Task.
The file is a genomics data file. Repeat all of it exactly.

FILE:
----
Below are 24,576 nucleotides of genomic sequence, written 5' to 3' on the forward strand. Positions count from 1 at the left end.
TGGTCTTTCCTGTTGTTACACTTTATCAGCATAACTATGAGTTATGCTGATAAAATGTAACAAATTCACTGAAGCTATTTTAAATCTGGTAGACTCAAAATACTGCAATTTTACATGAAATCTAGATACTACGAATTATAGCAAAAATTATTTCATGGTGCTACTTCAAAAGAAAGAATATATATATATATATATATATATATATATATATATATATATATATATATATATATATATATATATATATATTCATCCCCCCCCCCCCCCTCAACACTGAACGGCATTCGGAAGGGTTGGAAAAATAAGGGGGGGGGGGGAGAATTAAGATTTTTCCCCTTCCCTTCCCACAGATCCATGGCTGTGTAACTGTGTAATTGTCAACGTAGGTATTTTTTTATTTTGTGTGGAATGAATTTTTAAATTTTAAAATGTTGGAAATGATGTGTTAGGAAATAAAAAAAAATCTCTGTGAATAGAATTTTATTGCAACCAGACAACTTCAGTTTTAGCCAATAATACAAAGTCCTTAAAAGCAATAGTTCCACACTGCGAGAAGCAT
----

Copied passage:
Below are 24,576 nucleotides of genomic sequence, written 5' to 3' on the forward strand. Positions count from 1 at the left end.
TGGTCTTTCCTGTTGTTACACTTTATCAGCATAACTATGAGTTATGCTGATAAAATGTAACAAATTCACTGAAGCTATTTTAAATCTGGTAGACTCAAAATACTGCAATTTTACATGAAATCTAGATACTACGAATTATAGCAAAAATTATTTCATGGTGCTACTTCAAAAGAAAGAATATATATATATATATATATATATATATATATATATATATATATATATATATATATATATATATATATATATTCATCCCCCCCCCCCCCCTCAACACTGAACGGCATTCGGAAGGGTTGGAAAAATAAGGGGGGGGGGGGAGAATTAAGATTTTTCCCCTTCCCTTCCCACAGATCCATGGCTGTGTAACTGTGTAATTGTCAACGTAGGTATTTTTTTATTTTGTGTGGAATGAATTTTTAAATTTTAAAATGTTGGAAATGATGTGTTAGGAAATAAAAAAAAATCTCTGTGAATAGAATTTTATTGCAACCAGACAACTTCAGTTTTAGCCAATAATACAAAGTCCTTAAAAGCAATAGTTCCACACTGCGAGAAGCAT